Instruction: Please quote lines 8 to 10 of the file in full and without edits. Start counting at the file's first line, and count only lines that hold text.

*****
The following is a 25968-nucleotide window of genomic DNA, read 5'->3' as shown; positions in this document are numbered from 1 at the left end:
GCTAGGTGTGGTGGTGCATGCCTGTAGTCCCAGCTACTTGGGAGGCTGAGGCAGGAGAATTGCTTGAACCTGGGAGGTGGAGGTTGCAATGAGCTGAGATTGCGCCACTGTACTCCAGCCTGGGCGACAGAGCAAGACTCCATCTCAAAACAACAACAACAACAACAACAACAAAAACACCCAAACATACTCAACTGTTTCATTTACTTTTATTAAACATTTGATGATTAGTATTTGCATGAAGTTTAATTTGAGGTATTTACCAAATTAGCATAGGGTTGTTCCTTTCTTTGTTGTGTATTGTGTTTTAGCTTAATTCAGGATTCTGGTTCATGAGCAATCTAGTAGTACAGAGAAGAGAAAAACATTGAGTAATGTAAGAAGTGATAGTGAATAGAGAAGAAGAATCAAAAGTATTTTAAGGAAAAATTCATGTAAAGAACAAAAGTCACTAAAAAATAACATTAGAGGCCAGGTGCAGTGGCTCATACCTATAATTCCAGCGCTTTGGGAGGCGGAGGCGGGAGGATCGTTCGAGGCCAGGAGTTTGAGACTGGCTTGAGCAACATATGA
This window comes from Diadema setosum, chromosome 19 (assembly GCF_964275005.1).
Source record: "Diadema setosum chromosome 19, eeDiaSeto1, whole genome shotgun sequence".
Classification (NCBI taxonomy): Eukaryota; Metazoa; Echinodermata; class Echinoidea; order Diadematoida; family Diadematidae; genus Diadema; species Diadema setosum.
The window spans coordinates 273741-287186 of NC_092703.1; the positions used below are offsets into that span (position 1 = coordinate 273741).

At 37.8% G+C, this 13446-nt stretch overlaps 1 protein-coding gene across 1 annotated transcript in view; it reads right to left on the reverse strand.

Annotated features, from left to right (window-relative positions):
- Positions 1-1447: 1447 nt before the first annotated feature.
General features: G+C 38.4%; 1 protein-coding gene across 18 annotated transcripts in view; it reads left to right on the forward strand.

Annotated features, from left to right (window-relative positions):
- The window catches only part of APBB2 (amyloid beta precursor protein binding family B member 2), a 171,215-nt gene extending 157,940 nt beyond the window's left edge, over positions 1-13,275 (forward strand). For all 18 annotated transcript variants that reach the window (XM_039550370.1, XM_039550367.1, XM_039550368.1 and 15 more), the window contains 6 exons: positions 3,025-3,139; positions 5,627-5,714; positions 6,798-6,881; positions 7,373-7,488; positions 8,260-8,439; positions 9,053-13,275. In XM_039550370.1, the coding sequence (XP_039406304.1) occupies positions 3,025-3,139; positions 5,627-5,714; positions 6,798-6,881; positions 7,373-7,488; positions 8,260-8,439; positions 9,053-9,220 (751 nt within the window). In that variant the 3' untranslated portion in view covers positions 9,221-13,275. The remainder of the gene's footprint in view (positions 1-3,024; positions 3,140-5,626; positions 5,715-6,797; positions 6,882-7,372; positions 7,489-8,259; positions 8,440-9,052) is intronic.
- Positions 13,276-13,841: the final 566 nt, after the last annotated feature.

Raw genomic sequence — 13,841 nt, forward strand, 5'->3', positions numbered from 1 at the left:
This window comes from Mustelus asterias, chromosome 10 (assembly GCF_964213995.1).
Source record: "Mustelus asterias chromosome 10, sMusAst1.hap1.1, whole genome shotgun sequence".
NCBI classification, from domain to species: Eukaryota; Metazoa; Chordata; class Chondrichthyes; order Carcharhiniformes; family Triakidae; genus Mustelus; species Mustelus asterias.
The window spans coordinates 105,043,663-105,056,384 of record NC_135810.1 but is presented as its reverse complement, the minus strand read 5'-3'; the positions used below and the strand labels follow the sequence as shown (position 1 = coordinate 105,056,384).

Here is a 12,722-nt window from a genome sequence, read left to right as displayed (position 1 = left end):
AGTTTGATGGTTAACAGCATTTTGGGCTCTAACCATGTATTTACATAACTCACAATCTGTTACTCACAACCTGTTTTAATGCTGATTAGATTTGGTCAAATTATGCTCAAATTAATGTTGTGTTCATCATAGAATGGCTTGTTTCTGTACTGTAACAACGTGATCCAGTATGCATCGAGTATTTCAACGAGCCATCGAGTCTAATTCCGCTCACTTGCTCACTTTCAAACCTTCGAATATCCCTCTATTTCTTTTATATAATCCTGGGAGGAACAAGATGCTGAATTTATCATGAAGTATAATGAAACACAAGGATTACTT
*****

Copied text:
Annotated features, from left to right (window-relative positions):
- Positions 1-1447: 1447 nt before the first annotated feature.
General features: G+C 38.4%; 1 protein-coding gene across 18 annotated transcripts in view; it reads left to right on the forward strand.